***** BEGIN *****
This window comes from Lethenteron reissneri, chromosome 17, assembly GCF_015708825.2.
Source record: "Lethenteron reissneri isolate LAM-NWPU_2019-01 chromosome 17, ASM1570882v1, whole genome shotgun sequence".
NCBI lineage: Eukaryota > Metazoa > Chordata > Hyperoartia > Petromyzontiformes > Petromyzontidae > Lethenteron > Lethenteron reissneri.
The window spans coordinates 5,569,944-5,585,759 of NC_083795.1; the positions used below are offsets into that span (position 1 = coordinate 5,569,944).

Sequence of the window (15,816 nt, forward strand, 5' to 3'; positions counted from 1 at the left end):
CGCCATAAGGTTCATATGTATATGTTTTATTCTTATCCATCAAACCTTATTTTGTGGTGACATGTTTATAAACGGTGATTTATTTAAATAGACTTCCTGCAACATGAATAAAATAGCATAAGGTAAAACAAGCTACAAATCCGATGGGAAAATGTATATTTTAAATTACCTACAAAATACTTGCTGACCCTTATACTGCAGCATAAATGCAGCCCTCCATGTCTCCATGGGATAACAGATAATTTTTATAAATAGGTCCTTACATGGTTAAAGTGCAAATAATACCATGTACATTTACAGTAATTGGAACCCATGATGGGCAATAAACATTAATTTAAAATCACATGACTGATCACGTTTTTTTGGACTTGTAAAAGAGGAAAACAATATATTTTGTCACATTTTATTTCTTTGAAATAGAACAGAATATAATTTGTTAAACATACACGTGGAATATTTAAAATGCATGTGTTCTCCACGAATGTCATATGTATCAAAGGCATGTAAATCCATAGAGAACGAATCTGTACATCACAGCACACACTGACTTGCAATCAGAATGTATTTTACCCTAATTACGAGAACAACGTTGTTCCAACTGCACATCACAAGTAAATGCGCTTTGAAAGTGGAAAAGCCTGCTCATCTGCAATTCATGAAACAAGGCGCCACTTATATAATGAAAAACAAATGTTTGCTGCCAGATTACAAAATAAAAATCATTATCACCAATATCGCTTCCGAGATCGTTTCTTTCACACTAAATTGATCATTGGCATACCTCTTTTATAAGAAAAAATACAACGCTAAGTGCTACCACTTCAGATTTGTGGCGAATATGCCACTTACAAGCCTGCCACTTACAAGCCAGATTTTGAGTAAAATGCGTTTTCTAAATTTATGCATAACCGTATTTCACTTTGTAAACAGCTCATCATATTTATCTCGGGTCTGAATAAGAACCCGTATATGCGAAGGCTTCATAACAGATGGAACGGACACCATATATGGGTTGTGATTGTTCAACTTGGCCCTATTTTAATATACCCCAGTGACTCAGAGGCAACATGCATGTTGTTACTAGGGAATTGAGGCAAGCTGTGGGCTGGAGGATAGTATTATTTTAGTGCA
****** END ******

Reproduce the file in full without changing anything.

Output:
This window comes from Lethenteron reissneri, chromosome 17, assembly GCF_015708825.2.
Source record: "Lethenteron reissneri isolate LAM-NWPU_2019-01 chromosome 17, ASM1570882v1, whole genome shotgun sequence".
NCBI lineage: Eukaryota > Metazoa > Chordata > Hyperoartia > Petromyzontiformes > Petromyzontidae > Lethenteron > Lethenteron reissneri.
The window spans coordinates 5,569,944-5,585,759 of NC_083795.1; the positions used below are offsets into that span (position 1 = coordinate 5,569,944).

Sequence of the window (15,816 nt, forward strand, 5' to 3'; positions counted from 1 at the left end):
CGCCATAAGGTTCATATGTATATGTTTTATTCTTATCCATCAAACCTTATTTTGTGGTGACATGTTTATAAACGGTGATTTATTTAAATAGACTTCCTGCAACATGAATAAAATAGCATAAGGTAAAACAAGCTACAAATCCGATGGGAAAATGTATATTTTAAATTACCTACAAAATACTTGCTGACCCTTATACTGCAGCATAAATGCAGCCCTCCATGTCTCCATGGGATAACAGATAATTTTTATAAATAGGTCCTTACATGGTTAAAGTGCAAATAATACCATGTACATTTACAGTAATTGGAACCCATGATGGGCAATAAACATTAATTTAAAATCACATGACTGATCACGTTTTTTTGGACTTGTAAAAGAGGAAAACAATATATTTTGTCACATTTTATTTCTTTGAAATAGAACAGAATATAATTTGTTAAACATACACGTGGAATATTTAAAATGCATGTGTTCTCCACGAATGTCATATGTATCAAAGGCATGTAAATCCATAGAGAACGAATCTGTACATCACAGCACACACTGACTTGCAATCAGAATGTATTTTACCCTAATTACGAGAACAACGTTGTTCCAACTGCACATCACAAGTAAATGCGCTTTGAAAGTGGAAAAGCCTGCTCATCTGCAATTCATGAAACAAGGCGCCACTTATATAATGAAAAACAAATGTTTGCTGCCAGATTACAAAATAAAAATCATTATCACCAATATCGCTTCCGAGATCGTTTCTTTCACACTAAATTGATCATTGGCATACCTCTTTTATAAGAAAAAATACAACGCTAAGTGCTACCACTTCAGATTTGTGGCGAATATGCCACTTACAAGCCTGCCACTTACAAGCCAGATTTTGAGTAAAATGCGTTTTCTAAATTTATGCATAACCGTATTTCACTTTGTAAACAGCTCATCATATTTATCTCGGGTCTGAATAAGAACCCGTATATGCGAAGGCTTCATAACAGATGGAACGGACACCATATATGGGTTGTGATTGTTCAACTTGGCCCTATTTTAATATACCCCAGTGACTCAGAGGCAACATGCATGTTGTTACTAGGGAATTGAGGCAAGCTGTGGGCTGGAGGATAGTATTATTTTAGTGCA